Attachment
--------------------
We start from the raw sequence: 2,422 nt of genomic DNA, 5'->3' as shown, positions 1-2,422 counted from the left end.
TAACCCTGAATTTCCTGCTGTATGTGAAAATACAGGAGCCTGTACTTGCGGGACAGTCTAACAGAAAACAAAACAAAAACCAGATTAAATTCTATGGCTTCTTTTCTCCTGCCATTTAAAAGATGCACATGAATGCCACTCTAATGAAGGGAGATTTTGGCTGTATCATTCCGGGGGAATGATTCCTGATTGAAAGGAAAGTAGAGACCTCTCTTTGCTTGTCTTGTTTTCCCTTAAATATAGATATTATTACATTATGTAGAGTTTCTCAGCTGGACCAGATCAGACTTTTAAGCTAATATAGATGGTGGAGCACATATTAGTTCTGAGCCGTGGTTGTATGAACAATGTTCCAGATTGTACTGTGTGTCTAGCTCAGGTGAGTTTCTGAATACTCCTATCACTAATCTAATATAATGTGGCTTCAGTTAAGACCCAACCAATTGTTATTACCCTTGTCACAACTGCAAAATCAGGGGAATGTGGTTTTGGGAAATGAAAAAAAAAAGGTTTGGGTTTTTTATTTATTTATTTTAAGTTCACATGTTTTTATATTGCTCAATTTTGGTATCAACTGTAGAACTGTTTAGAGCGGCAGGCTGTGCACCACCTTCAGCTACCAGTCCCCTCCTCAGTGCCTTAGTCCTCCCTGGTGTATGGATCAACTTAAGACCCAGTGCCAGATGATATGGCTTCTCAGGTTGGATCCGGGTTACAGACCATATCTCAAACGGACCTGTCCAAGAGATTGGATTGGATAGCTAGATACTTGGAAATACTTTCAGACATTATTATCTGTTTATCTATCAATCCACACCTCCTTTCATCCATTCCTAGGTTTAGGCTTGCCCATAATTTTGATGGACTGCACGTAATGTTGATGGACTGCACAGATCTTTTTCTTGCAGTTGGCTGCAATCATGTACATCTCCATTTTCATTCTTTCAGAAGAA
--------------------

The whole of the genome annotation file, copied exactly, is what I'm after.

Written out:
We start from the raw sequence: 2,422 nt of genomic DNA, 5'->3' as shown, positions 1-2,422 counted from the left end.
TAACCCTGAATTTCCTGCTGTATGTGAAAATACAGGAGCCTGTACTTGCGGGACAGTCTAACAGAAAACAAAACAAAAACCAGATTAAATTCTATGGCTTCTTTTCTCCTGCCATTTAAAAGATGCACATGAATGCCACTCTAATGAAGGGAGATTTTGGCTGTATCATTCCGGGGGAATGATTCCTGATTGAAAGGAAAGTAGAGACCTCTCTTTGCTTGTCTTGTTTTCCCTTAAATATAGATATTATTACATTATGTAGAGTTTCTCAGCTGGACCAGATCAGACTTTTAAGCTAATATAGATGGTGGAGCACATATTAGTTCTGAGCCGTGGTTGTATGAACAATGTTCCAGATTGTACTGTGTGTCTAGCTCAGGTGAGTTTCTGAATACTCCTATCACTAATCTAATATAATGTGGCTTCAGTTAAGACCCAACCAATTGTTATTACCCTTGTCACAACTGCAAAATCAGGGGAATGTGGTTTTGGGAAATGAAAAAAAAAAGGTTTGGGTTTTTTATTTATTTATTTTAAGTTCACATGTTTTTATATTGCTCAATTTTGGTATCAACTGTAGAACTGTTTAGAGCGGCAGGCTGTGCACCACCTTCAGCTACCAGTCCCCTCCTCAGTGCCTTAGTCCTCCCTGGTGTATGGATCAACTTAAGACCCAGTGCCAGATGATATGGCTTCTCAGGTTGGATCCGGGTTACAGACCATATCTCAAACGGACCTGTCCAAGAGATTGGATTGGATAGCTAGATACTTGGAAATACTTTCAGACATTATTATCTGTTTATCTATCAATCCACACCTCCTTTCATCCATTCCTAGGTTTAGGCTTGCCCATAATTTTGATGGACTGCACGTAATGTTGATGGACTGCACAGATCTTTTTCTTGCAGTTGGCTGCAATCATGTACATCTCCATTTTCATTCTTTCAGAAGAA